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Faroe Islands


The Faroe Islands’ New Underwater Tunnel Will Have Sculptures and Light Effects

The Faroe Islands Will Close To Tourists for Two Days in 2020

The Faroe Islands Are Closing for a Weekend To Nip Overtourism in the Bud


Whale Hunting in the Faroe Islands Has Received a Bad Reputation. But Here's What Social Media Is Getting Wrong.

A Remote Set of Islands Exists Between Norway and Iceland. This Epic Video Unveils the Faroe Islands

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Technically, the Faroe Islands are part of the Kingdom of Denmark, but they’re still a self-governing territory, stuck between Norway and Iceland in the North Atlantic Ocean.

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The volcanic islands have become massively popular for their dramatic landscapes, jagged peaks, and treacherous waters, and even more so because you can traverse many of the 18 islands by car using a system of tunnels and causeways.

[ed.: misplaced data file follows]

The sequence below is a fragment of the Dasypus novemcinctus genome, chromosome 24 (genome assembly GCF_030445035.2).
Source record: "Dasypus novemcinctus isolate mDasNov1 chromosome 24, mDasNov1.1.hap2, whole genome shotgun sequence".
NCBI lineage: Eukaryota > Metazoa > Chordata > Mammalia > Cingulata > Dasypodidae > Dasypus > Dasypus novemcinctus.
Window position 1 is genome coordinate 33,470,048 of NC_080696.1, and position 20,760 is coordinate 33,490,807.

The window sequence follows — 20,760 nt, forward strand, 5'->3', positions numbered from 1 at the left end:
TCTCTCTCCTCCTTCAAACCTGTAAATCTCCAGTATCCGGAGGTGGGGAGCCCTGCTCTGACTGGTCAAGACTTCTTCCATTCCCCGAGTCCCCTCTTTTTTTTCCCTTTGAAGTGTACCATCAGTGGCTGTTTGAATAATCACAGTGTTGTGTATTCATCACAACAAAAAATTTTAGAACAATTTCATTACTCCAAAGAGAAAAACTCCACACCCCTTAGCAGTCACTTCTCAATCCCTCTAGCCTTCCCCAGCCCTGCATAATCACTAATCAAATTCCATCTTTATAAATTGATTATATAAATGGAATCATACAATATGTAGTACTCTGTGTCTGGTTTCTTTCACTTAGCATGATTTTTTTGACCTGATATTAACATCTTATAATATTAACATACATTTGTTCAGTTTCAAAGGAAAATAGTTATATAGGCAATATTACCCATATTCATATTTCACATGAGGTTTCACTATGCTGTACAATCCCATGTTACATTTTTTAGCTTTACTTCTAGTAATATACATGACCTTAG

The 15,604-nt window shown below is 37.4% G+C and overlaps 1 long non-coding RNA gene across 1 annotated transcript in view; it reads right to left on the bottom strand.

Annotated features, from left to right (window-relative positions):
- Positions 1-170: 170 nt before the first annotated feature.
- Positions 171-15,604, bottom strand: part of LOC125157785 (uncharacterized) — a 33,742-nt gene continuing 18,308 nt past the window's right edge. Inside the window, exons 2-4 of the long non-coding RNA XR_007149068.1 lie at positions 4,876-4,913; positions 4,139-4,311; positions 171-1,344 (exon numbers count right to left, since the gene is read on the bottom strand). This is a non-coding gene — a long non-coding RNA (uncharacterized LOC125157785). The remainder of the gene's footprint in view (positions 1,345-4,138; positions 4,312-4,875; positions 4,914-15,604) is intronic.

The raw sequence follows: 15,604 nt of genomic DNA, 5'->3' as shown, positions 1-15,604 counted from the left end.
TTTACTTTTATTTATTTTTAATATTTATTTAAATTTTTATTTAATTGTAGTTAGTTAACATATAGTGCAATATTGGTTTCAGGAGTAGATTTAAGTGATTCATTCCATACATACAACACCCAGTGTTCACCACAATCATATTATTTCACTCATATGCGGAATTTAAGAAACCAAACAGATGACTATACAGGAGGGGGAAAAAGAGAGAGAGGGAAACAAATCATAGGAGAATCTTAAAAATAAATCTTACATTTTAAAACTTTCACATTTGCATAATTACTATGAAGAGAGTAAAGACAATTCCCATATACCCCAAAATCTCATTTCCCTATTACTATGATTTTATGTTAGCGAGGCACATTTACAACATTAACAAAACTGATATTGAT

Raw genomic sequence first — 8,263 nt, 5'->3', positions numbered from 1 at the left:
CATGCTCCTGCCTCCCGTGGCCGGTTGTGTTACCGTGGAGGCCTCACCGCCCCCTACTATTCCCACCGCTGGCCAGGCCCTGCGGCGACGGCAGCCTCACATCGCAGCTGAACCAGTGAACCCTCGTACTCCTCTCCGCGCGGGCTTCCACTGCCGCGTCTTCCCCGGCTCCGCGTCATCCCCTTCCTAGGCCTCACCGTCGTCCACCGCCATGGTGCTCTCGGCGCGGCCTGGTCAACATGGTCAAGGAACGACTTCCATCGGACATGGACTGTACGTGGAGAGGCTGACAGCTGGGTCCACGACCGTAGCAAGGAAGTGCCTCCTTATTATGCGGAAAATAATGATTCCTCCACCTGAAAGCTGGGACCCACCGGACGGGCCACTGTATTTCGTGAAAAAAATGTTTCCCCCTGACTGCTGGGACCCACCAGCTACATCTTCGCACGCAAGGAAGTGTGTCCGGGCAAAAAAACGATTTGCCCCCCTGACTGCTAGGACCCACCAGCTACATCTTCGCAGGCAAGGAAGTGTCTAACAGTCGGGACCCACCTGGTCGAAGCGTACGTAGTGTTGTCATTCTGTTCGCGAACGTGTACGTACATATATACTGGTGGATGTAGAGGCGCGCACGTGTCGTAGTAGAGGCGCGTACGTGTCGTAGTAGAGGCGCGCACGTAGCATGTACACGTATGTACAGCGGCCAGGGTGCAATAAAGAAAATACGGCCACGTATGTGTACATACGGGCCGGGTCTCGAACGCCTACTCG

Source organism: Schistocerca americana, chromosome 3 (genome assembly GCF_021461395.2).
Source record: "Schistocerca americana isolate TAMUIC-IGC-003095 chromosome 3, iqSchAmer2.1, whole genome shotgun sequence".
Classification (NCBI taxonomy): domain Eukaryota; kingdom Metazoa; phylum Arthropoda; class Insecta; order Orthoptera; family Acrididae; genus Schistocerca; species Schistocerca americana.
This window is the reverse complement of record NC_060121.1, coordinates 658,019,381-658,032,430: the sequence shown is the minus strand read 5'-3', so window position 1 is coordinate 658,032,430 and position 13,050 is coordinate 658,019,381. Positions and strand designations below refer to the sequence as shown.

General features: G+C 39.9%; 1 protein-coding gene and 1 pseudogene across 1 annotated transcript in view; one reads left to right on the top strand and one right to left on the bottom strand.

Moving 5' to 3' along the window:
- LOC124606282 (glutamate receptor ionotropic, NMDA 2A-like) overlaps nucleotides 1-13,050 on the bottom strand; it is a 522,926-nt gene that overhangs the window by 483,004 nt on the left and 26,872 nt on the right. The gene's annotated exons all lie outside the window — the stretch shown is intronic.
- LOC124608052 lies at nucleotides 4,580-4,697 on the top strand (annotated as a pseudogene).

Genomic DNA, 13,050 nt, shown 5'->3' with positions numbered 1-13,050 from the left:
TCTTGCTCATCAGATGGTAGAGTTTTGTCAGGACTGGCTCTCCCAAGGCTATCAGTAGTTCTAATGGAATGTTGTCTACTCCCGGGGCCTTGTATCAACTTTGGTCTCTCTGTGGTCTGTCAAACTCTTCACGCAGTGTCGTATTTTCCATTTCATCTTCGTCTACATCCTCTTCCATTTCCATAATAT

The Faroe Islands understand the consequences of overtourism, though, and for the past two years they’ve closed to tourists for a weekend so volunteers can maintain and improve the local infrastructure. The archipelago of only 50,000 people sees over twice that many people visit every year, but the islands still feel like a windswept world away. And as you hike through its villages and volcanic mountaintops, you’ll gain a new perspective on how people live in environments far different than your own.

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